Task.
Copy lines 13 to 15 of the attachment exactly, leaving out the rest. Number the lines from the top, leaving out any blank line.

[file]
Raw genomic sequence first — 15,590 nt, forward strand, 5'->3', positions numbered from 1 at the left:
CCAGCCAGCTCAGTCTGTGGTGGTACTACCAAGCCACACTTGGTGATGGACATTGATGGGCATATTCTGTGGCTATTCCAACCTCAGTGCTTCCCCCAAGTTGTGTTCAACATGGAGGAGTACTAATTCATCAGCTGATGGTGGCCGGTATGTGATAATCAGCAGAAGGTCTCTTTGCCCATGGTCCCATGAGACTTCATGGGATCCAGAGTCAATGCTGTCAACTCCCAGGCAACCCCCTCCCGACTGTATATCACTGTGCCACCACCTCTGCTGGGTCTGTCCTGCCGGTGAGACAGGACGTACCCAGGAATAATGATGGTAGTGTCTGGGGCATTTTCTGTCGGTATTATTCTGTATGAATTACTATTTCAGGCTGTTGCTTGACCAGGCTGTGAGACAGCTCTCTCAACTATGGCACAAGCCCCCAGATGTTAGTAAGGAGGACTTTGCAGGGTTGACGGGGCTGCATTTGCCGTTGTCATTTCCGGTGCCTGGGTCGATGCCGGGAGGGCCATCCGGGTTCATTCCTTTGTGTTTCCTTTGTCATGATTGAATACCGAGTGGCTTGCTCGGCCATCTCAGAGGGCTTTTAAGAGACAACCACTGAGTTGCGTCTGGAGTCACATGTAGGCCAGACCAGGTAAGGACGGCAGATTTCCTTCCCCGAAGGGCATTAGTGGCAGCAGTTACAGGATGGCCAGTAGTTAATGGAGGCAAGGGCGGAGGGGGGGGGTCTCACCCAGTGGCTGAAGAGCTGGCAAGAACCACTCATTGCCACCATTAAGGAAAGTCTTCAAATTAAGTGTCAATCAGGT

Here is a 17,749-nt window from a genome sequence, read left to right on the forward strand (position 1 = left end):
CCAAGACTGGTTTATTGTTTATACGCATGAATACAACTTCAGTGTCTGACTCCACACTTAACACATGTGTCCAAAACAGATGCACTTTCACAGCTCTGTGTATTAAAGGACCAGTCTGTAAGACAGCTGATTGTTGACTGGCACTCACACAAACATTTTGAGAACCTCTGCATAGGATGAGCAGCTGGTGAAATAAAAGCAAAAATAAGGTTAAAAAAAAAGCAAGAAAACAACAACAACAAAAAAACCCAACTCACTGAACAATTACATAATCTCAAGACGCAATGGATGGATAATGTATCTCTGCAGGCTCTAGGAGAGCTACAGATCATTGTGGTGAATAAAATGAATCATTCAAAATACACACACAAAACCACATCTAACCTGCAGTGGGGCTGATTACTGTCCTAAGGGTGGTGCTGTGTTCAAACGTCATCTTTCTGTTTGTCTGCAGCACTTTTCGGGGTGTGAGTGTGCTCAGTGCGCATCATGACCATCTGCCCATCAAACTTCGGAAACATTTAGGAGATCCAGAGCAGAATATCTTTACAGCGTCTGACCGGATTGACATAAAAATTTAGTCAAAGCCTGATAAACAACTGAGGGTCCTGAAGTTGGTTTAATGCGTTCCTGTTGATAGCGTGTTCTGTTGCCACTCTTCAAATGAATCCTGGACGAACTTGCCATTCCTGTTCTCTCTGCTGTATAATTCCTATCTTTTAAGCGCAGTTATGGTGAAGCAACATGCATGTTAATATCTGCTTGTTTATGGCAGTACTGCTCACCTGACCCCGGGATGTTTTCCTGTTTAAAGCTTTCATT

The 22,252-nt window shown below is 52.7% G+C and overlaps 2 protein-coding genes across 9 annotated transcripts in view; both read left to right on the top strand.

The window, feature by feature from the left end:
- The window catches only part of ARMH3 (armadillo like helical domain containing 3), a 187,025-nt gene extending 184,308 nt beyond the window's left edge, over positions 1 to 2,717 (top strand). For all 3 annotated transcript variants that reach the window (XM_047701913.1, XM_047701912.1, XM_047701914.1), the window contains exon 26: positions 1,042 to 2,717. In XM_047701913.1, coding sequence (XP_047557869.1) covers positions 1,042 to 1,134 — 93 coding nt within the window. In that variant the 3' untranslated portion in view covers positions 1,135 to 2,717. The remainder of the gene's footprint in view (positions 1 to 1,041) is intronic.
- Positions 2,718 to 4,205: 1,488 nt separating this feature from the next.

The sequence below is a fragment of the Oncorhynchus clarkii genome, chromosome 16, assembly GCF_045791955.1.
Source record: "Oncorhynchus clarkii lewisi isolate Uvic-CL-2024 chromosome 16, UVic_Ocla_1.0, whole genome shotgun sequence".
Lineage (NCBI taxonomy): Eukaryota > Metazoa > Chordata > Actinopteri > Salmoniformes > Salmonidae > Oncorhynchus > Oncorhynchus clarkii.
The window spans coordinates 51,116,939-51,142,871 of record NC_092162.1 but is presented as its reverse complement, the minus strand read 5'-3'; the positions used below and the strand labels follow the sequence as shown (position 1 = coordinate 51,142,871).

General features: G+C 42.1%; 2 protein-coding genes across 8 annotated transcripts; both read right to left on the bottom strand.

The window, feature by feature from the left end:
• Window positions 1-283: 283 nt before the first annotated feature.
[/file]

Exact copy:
General features: G+C 42.1%; 2 protein-coding genes across 8 annotated transcripts; both read right to left on the bottom strand.

The window, feature by feature from the left end:
• Window positions 1-283: 283 nt before the first annotated feature.